Thursday, May 11, 2006

Over Reaction

I thought at late november that the market for x86 microprocessors this year was going to be stellar. There are some phenomenons taking place that pretty much guaranteed it:

  • The convergence between entertainment and computers
  • The launching of Microsoft Vista
  • The increasing market for home editing of digital video with its huge demands of raw performance
  • The impressive strentgh of the digital audio market
  • Growth of the digital photography market
  • The development of all the normal computing needs
  • The growth of China and India markets for technology
  • The growth of mobile computing.
Some of these principles would operate on the consumer side, some others on the server side. For instance, the heating of the competition struggle between Google, Yahoo, and MSN search engines guarantees growth in the market for servers. Leading edge games keep requiring 1+ K$ microprocessors, etc.

Since AMD was in a much better position to benefit for that clearly defined bullish market for its products thanks to the abysmal all-around advantages they have over the competition, the easiest investment was AMD, which climbed like a rocket up to a multiyear record of $42. But then something happened, and came back crashing to levels it had *before* its two greatest quarters: 2005 Q4 and 2006 Q1.

I feel the need to explain what happened.

Right now, by coincidence, it is happening the collapse of not one, or two market Bellwethers with a lot of influence on the microprocessor market, but three! And what kind of Bellwethers: Intel, Dell, and Microsoft!

They are so important that I won't abuse my audience's intelligence summarizing them.

So, the market for microprocessors became shit for the year.

AMD is healthy, strong, growing; but right in the middle of the trio.

Intel is trying desperately to preserve the monopoly, betting all what is left of its credibility at the success of at best mediocre bloated products that try to accomplish by brute force what AMD's products do through sound design. Finally Windows collapsed under its own weight and Microsoft hasn't been able to build anything else on top of it after five years of trying (!). And Dell...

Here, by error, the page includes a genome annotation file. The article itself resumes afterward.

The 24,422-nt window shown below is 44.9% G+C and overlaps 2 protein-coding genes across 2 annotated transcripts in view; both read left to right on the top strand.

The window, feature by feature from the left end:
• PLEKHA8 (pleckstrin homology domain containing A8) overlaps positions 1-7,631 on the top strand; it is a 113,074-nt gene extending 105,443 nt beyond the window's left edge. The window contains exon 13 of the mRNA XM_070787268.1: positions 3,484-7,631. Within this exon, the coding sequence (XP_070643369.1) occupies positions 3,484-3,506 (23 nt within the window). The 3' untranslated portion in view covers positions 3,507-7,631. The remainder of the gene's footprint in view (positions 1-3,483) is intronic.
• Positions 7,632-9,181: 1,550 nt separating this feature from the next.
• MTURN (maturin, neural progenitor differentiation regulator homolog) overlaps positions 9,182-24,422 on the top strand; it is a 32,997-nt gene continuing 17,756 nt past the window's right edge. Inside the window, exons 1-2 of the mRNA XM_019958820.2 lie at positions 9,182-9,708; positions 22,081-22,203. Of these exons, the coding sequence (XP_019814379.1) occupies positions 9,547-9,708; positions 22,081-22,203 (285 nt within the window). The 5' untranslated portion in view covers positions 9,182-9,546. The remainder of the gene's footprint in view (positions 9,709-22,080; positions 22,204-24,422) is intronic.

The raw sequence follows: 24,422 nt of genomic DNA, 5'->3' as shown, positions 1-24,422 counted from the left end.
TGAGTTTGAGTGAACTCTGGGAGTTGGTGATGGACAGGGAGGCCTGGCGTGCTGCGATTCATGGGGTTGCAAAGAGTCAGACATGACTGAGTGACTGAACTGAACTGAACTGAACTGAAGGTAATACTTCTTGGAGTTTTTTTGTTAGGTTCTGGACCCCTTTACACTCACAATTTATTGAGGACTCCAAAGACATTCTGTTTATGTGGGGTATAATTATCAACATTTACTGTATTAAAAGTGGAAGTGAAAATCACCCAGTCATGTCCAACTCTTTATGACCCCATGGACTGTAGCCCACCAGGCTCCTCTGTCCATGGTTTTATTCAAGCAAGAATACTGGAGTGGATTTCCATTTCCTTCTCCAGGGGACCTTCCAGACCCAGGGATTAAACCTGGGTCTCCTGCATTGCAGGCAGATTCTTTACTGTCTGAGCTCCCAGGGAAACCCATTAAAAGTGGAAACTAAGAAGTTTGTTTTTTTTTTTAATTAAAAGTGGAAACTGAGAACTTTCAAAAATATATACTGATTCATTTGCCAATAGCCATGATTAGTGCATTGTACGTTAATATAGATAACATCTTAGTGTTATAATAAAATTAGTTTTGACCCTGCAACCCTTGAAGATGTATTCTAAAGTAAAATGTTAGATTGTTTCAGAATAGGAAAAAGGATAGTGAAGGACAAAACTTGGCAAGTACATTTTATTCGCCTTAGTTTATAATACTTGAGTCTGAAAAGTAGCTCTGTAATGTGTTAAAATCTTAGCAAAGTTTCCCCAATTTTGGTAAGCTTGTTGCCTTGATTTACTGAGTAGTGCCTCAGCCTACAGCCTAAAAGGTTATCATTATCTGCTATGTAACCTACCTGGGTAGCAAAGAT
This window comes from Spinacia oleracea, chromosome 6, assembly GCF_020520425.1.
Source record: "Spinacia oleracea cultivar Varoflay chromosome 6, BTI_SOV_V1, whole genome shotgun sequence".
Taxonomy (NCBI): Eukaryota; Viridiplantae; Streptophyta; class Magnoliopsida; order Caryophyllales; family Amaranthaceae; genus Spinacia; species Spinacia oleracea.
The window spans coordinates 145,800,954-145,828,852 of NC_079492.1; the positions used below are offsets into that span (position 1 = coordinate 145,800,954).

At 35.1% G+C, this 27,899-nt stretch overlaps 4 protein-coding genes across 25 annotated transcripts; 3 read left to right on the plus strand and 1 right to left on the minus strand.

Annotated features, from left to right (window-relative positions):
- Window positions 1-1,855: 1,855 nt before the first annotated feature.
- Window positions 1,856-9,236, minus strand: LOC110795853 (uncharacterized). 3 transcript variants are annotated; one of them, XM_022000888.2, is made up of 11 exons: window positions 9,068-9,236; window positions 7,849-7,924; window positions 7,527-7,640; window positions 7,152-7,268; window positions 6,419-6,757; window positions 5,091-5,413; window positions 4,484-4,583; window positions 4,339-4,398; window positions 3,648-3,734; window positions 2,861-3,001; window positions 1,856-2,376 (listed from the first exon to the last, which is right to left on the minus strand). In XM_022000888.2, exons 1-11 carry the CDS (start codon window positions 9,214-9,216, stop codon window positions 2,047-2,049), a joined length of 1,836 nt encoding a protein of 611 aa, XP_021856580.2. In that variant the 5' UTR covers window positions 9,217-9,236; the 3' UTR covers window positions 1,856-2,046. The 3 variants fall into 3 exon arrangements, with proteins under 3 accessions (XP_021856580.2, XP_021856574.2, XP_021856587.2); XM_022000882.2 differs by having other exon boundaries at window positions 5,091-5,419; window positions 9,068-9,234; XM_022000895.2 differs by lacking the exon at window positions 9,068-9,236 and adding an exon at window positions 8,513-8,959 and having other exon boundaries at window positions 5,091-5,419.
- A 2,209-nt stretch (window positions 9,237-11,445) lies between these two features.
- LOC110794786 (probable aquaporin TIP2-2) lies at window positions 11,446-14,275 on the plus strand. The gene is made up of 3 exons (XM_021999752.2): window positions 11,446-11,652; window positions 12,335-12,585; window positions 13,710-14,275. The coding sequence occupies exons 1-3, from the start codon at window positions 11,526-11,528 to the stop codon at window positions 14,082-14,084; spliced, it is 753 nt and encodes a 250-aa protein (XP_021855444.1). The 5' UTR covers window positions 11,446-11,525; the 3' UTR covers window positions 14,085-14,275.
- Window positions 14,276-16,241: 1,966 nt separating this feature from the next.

Let me tell you about Dell. Unexplicably some years ago they decided not to care about the customers, yanked the technical support to make an extra dime, which in reality made them slide a bit. To compensate, Dell decided to cheapen the products diminishing quality. Then the slide became worse, and then they decided that they were going to "compensate" by fooling the consumers with rebates and warranties impossible to execute, manipulating the accounting books at earnings, and not giving the customers what they want - AMD. Perhaps the uncompetitiveness of Intel processors was the last straw that broke the Dell's back, they are now in a terminal collapse. Please, members of the honorable audience, I need to understand why this all began, post a comment.

Going back to Microsoft, it finally hit the wall of complexity. I would say that Windows finally collapsed under its own weight, Windows is a staggering collection of patches. See the bottom of this post for a better description of Windows problems.

Anyway, these three former Wall Street darlings really lost status seriously. All three of them insist in the very ways that got them in the hole, with increasing degrees of desperation. Thus they are doing truly stupid things, and the net consequence is that the market for computers became shit.